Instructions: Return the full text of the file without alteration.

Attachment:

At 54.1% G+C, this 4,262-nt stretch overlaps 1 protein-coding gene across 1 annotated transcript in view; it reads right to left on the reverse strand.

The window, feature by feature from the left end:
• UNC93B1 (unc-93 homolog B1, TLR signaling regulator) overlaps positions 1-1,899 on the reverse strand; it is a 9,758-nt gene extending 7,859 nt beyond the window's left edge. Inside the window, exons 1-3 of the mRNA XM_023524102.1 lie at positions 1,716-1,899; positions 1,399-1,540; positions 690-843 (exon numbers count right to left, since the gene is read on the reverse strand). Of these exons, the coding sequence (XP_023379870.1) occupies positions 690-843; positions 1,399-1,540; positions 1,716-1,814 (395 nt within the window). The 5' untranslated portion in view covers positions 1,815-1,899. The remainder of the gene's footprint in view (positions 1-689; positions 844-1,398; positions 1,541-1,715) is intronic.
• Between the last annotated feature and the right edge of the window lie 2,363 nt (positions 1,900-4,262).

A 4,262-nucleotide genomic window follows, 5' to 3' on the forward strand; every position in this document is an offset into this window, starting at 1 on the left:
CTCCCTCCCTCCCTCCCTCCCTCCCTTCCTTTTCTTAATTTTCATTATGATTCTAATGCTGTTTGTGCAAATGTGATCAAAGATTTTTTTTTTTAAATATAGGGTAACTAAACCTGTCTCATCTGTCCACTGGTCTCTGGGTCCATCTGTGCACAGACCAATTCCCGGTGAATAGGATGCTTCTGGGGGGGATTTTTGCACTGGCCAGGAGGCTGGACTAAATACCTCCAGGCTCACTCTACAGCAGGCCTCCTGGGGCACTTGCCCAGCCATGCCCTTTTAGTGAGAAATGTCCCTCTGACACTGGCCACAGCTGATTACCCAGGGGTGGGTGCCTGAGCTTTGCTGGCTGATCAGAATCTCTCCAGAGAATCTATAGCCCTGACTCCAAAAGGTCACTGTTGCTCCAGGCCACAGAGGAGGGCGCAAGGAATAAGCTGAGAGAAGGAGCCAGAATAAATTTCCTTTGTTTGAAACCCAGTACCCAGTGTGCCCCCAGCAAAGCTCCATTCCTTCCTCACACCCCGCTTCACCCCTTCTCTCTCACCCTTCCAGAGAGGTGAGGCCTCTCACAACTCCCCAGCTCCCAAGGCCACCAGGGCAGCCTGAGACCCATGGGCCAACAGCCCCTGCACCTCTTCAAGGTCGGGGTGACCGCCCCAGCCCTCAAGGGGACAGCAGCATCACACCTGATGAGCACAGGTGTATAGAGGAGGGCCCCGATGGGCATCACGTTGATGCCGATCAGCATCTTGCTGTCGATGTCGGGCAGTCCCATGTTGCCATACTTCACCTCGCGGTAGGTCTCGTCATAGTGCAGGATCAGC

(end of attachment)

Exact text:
At 54.1% G+C, this 4,262-nt stretch overlaps 1 protein-coding gene across 1 annotated transcript in view; it reads right to left on the reverse strand.

The window, feature by feature from the left end:
• UNC93B1 (unc-93 homolog B1, TLR signaling regulator) overlaps positions 1-1,899 on the reverse strand; it is a 9,758-nt gene extending 7,859 nt beyond the window's left edge. Inside the window, exons 1-3 of the mRNA XM_023524102.1 lie at positions 1,716-1,899; positions 1,399-1,540; positions 690-843 (exon numbers count right to left, since the gene is read on the reverse strand). Of these exons, the coding sequence (XP_023379870.1) occupies positions 690-843; positions 1,399-1,540; positions 1,716-1,814 (395 nt within the window). The 5' untranslated portion in view covers positions 1,815-1,899. The remainder of the gene's footprint in view (positions 1-689; positions 844-1,398; positions 1,541-1,715) is intronic.
• Between the last annotated feature and the right edge of the window lie 2,363 nt (positions 1,900-4,262).

A 4,262-nucleotide genomic window follows, 5' to 3' on the forward strand; every position in this document is an offset into this window, starting at 1 on the left:
CTCCCTCCCTCCCTCCCTCCCTCCCTTCCTTTTCTTAATTTTCATTATGATTCTAATGCTGTTTGTGCAAATGTGATCAAAGATTTTTTTTTTTAAATATAGGGTAACTAAACCTGTCTCATCTGTCCACTGGTCTCTGGGTCCATCTGTGCACAGACCAATTCCCGGTGAATAGGATGCTTCTGGGGGGGATTTTTGCACTGGCCAGGAGGCTGGACTAAATACCTCCAGGCTCACTCTACAGCAGGCCTCCTGGGGCACTTGCCCAGCCATGCCCTTTTAGTGAGAAATGTCCCTCTGACACTGGCCACAGCTGATTACCCAGGGGTGGGTGCCTGAGCTTTGCTGGCTGATCAGAATCTCTCCAGAGAATCTATAGCCCTGACTCCAAAAGGTCACTGTTGCTCCAGGCCACAGAGGAGGGCGCAAGGAATAAGCTGAGAGAAGGAGCCAGAATAAATTTCCTTTGTTTGAAACCCAGTACCCAGTGTGCCCCCAGCAAAGCTCCATTCCTTCCTCACACCCCGCTTCACCCCTTCTCTCTCACCCTTCCAGAGAGGTGAGGCCTCTCACAACTCCCCAGCTCCCAAGGCCACCAGGGCAGCCTGAGACCCATGGGCCAACAGCCCCTGCACCTCTTCAAGGTCGGGGTGACCGCCCCAGCCCTCAAGGGGACAGCAGCATCACACCTGATGAGCACAGGTGTATAGAGGAGGGCCCCGATGGGCATCACGTTGATGCCGATCAGCATCTTGCTGTCGATGTCGGGCAGTCCCATGTTGCCATACTTCACCTCGCGGTAGGTCTCGTCATAGTGCAGGATCAGC